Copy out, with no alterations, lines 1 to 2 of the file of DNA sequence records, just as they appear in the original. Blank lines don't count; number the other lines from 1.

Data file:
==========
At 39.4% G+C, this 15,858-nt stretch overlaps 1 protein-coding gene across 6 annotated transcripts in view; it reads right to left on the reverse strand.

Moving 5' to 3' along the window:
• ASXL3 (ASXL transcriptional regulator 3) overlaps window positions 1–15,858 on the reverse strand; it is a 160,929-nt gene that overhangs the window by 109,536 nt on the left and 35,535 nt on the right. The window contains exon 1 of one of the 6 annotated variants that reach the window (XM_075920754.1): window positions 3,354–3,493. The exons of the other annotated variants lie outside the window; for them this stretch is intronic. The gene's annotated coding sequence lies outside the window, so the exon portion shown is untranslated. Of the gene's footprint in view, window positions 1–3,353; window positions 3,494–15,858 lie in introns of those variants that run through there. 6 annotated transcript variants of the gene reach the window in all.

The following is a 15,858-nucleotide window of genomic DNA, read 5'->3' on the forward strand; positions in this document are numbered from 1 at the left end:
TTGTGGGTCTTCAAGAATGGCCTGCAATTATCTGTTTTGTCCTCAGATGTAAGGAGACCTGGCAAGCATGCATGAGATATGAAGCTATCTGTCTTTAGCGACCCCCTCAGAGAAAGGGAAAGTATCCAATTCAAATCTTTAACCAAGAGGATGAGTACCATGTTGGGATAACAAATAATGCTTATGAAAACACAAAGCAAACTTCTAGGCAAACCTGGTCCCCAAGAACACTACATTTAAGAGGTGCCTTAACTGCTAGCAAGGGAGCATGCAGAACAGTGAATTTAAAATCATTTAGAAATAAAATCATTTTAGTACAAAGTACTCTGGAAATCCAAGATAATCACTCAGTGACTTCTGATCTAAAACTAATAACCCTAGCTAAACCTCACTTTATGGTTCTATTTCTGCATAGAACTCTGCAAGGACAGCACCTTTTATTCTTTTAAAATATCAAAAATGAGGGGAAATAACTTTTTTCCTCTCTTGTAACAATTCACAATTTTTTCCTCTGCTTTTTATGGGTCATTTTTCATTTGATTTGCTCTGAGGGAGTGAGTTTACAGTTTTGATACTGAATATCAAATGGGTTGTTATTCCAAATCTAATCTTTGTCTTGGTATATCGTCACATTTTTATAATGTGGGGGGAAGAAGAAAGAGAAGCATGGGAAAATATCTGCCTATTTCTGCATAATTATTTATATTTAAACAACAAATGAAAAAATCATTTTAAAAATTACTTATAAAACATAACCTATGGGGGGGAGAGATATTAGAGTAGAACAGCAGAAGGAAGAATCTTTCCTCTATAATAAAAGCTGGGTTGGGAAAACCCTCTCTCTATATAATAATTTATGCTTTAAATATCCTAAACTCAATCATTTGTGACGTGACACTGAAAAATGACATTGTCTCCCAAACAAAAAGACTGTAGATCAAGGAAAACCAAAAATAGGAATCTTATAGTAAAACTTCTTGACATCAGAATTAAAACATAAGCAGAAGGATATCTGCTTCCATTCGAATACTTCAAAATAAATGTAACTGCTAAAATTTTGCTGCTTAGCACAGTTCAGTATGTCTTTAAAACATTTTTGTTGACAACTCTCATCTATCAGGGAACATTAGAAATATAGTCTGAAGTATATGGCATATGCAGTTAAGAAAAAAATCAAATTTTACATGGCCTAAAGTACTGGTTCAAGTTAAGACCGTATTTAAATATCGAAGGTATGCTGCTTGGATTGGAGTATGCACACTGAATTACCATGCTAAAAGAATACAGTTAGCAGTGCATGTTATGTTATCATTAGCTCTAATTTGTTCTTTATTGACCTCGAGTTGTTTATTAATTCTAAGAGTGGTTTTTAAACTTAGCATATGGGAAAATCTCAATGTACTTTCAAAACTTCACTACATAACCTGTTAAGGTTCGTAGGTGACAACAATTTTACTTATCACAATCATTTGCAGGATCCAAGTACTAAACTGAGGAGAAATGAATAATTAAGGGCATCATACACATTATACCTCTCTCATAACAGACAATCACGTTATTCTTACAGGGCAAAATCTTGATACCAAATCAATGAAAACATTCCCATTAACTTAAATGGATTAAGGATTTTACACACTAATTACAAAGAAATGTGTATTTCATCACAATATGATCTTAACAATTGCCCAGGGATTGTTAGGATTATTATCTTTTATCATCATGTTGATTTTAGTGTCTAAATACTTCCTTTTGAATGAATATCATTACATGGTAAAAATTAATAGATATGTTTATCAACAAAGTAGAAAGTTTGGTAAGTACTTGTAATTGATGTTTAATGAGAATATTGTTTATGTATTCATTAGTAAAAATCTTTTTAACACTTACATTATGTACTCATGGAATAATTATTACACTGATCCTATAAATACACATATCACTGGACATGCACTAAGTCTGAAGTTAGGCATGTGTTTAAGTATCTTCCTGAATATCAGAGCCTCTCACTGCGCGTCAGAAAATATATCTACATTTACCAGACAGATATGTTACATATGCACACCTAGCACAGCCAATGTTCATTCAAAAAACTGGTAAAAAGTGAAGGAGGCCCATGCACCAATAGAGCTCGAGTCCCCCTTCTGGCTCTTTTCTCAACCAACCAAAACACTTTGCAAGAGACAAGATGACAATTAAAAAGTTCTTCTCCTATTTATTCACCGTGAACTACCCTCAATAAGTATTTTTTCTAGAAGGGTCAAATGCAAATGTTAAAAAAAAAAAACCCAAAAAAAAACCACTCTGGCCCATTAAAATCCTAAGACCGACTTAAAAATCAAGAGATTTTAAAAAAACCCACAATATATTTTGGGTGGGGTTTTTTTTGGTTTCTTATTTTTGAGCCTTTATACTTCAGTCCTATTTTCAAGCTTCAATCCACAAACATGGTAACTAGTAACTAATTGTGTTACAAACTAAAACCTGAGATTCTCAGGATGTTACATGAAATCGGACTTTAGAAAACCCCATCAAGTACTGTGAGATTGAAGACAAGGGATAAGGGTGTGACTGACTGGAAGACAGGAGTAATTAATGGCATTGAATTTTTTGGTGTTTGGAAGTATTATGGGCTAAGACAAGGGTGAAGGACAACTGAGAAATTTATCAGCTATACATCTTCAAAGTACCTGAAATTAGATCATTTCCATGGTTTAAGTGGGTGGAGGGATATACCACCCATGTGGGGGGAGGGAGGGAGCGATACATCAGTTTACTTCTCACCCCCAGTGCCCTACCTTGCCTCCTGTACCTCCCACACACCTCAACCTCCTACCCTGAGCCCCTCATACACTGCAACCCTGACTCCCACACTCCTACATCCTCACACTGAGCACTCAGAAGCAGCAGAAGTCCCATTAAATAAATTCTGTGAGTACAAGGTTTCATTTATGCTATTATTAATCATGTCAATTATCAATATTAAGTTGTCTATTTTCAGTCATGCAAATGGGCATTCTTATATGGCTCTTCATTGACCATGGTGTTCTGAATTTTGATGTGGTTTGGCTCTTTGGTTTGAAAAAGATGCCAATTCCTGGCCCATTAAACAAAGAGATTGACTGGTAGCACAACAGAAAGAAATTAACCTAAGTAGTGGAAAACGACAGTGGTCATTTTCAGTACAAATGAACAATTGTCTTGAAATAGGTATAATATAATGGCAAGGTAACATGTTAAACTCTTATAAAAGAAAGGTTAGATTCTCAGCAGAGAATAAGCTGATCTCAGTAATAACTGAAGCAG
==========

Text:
At 39.4% G+C, this 15,858-nt stretch overlaps 1 protein-coding gene across 6 annotated transcripts in view; it reads right to left on the reverse strand.

Moving 5' to 3' along the window: